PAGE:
1. When someone tells you they have a vision disability, trust them. Do not begin to question them with doubt; or ask them to explain; or compare your poor refraction issues with their blindness.
2. Do not place a person with a vision disability in a situation where they have to tell you over and over and over and over and over and over and over and over and over again that they have a vision disability.
3. Value there are different types of blindness and that it is not the responsibility of the person who has a vision disability to explain them to you. Use your two eyes and read up on the different types on your own time. There are also videos that you can watch.
4. Do not you assume that just because the person does not use a white cane or dark glasses that they do not have a vision disability? Reflect on your assumptions.
5. When a person with a vision disability has a driver’s licence do not assume that they do not have a vision disability. Linear rationality, while sometimes useful, is an inadequate cognitive style to rely on all the time.
6. Do not assume a person with a vision disability is unable to see certain things better than you. In fact, some are able to see certain things that are otherwise invisible to a well sighted person. A large part of vision is embodied and subconscious.
7. When writing printed text use short clear complete sentences with a capital letter to begin the sentence and a period to end the sentence. This is a best practice that helps the reader in their process of extracting meaning out of text.
8. In the event that a person with a vision disability opts not to use capital letters or periods to frame their sentences, this should not be interpreted as if they are changing the rules of best practice in textual communication. It sometimes means their eye/s is/are exhausted and they trust that you will understand their limitations. Learn to deal with this contradiction. Again, linear rationality does not apply in all situations. What may be good for them may not be good for you.
9. Value that while sometimes their text will be well constructed, at other times it may not be. People who have vision disabilities sometimes do not want to use their eye/s to look over text, especially when it is not going to be published.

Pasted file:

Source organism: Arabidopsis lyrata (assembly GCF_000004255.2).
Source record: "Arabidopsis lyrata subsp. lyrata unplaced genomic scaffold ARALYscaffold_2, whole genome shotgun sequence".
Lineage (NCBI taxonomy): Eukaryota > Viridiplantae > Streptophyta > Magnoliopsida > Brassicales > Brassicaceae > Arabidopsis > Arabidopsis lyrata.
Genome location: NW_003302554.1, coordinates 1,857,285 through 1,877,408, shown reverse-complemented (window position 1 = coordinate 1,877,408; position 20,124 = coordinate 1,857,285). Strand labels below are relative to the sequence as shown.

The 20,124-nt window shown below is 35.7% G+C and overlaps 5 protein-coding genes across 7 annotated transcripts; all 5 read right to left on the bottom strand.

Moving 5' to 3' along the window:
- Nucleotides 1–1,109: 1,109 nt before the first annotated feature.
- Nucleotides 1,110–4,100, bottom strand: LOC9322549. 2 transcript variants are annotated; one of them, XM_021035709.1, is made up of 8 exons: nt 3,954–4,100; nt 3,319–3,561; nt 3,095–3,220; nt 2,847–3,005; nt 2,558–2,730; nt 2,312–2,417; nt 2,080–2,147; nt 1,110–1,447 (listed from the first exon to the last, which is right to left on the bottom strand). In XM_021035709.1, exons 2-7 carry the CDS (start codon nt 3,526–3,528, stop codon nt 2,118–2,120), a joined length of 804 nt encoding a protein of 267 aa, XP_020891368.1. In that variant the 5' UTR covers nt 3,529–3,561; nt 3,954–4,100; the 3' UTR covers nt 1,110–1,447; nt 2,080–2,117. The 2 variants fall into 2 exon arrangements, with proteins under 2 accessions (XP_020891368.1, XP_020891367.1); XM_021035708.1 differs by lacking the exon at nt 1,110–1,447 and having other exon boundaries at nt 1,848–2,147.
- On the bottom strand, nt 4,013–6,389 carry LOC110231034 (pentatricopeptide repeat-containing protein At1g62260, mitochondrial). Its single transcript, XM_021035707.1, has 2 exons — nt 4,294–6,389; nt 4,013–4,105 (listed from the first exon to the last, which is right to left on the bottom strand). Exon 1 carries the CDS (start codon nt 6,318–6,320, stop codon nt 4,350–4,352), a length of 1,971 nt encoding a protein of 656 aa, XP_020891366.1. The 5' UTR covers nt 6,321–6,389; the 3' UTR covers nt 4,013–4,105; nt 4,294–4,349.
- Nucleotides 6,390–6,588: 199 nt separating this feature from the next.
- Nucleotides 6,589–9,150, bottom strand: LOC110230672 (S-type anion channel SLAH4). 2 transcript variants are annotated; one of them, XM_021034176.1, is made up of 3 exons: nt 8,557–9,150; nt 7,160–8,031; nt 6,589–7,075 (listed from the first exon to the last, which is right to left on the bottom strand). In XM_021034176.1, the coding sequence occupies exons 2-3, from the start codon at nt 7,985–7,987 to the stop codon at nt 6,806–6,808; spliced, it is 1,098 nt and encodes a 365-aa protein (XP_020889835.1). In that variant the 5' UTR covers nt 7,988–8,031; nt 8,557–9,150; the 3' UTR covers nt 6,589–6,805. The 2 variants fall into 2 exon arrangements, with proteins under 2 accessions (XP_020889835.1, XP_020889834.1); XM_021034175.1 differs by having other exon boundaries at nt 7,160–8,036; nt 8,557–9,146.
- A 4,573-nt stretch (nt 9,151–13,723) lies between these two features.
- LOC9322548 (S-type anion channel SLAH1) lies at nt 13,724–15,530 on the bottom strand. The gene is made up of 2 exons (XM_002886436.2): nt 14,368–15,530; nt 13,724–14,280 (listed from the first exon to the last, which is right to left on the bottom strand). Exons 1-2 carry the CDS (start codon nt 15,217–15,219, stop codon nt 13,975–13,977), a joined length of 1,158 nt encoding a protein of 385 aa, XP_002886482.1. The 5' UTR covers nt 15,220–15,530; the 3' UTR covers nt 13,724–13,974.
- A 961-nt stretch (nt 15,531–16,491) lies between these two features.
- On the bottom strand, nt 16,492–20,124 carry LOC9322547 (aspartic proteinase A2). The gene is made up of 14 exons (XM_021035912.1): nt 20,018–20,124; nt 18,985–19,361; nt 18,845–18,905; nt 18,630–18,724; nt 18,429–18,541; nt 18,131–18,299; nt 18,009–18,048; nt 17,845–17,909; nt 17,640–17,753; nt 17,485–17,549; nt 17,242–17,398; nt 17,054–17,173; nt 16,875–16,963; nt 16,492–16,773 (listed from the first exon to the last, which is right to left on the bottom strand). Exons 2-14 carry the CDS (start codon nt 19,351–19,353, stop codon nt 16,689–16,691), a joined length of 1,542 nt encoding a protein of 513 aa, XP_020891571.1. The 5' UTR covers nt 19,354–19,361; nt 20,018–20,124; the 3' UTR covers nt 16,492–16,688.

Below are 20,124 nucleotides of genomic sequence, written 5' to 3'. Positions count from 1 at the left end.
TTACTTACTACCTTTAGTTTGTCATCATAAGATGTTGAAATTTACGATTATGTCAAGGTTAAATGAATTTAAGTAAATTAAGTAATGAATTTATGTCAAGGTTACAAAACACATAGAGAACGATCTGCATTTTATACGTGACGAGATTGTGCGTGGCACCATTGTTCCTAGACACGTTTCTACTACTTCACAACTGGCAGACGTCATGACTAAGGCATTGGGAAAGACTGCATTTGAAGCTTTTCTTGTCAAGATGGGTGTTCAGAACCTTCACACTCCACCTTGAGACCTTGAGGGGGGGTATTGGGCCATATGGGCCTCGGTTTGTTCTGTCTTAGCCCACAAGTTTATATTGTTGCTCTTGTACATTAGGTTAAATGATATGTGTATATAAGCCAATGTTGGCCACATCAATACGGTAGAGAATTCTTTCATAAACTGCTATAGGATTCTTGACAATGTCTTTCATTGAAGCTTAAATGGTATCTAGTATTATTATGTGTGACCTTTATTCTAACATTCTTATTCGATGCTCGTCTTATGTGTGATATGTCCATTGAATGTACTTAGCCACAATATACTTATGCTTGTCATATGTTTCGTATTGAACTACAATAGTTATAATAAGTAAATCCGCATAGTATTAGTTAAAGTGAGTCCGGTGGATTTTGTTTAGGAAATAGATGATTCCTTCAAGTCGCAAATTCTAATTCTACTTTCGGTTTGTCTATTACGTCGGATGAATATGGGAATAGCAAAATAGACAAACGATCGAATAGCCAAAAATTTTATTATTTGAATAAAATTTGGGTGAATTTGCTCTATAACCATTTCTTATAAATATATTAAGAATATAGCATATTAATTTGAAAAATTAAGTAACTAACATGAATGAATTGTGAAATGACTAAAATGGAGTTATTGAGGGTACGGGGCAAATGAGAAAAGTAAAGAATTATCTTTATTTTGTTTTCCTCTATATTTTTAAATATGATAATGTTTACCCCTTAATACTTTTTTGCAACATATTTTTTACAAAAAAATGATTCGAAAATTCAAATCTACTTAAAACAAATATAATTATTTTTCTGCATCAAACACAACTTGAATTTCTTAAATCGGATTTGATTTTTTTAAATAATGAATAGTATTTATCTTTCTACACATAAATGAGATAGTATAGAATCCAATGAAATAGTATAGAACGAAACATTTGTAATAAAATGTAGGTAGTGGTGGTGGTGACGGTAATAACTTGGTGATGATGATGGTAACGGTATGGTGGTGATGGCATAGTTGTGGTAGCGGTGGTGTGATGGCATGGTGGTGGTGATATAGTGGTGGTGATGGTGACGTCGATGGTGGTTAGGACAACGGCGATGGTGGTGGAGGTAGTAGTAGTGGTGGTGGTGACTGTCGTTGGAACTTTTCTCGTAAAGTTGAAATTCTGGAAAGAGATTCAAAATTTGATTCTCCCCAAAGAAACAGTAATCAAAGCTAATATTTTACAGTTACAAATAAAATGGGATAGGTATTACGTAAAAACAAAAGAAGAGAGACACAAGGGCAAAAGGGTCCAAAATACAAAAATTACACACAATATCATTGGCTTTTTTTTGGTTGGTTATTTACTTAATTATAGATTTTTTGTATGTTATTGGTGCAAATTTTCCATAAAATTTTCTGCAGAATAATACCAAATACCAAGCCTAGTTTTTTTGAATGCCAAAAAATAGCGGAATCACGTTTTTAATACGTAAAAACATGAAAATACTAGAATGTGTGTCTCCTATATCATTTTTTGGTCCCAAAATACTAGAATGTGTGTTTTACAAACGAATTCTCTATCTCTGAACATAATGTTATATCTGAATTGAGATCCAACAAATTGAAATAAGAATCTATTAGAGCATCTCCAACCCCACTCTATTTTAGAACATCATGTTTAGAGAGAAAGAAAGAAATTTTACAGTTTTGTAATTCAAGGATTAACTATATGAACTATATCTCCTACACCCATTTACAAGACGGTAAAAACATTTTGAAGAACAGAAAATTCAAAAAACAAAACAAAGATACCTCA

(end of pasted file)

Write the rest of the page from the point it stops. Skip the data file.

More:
10. Do not judge them for their poor spelling and grammar. And do not assume that it is the result of laziness, sloppiness, and a lack of intelligence. Spelling and grammar are not at all the truth criteria of intelligence.
11. When they ask “What does that mean?” do not assume this question is intended as a slight against you or is a sarcastic statement. Some people with vision disabilities have difficulty extracting meaning from text and as such this is a common question they ask.
12. AVOID WRITING IN ALL CAPITAL LETTERS. While some people write entire sentences in capital letters, other people opt to add emphasis by capitalizing ONE word. This process is a barrier in that people have not learned how to read this type of text.
13. Avoid … the use of un-necessary ellipses … and exclamation points!!!! Again, many people have a hard time extracting meaning from text and this makes it harder. JUST … DON’T … DO … IT!!!!!! And really what the heck is this ~ anyway?
14. Avoid the use of bracketed text. (Instead make a new short sentence. This is best.) Unnecessary technicalities make reading harder.
15. When communicating with someone via text, consider that it may be best to number your points or questions in a clear and concise list.
16. When a person with a vision disability sends an email and their questions are numbered, take the time to respond to their questions with corresponding numbers. This will help them gain the clarity needed.
17. Instead of writing a lengthy email, pick up the telephone and call them. Many people with vision disabilities are isolated because pitiful societal structures such as policies, laws, as well as bricks and mortar institutions rooted in an economic paradigm created by able-bodied white people.
18. When the person is a writer, do not assume that this is an indication that they do not have a vision disability.
19. Always question whether you should frivolously send an article or book that you think they should read.
20. Do not assume a person who has misaligned eyes is intoxicated. Reserve judgement.
21. Understand that some people with vision disabilities may not like to have their photograph taken and if they do allow a photo to be taken be understanding when they request to see the photograph before it is published. This request is more than an ego issue.
22. Understand the subjective use of sunglasses. It really is none of your business.
23. Get over your dislike for the word disability and your dislike when a person with a vision disability opts to use it. You can be sure that many are not thrilled with the word either.
24. Do not assume a person who uses the term disability does not know what their gifts are.
25. Understand that the use of the word disability does not mean they want to be pitied.
26. Do not assume a person with a vision disability is on a disability pension.
27. Understand that many of the expenses that a person with a vision disability has are not covered by insurance plans and in this way their medical expenses are higher even though their income, if they have one, is more likely than not less than average.
28. When a person with a vision disability bumps into you or falls down for what appears to be no reason at all, do not assume they are being abusive or that they are intoxicated.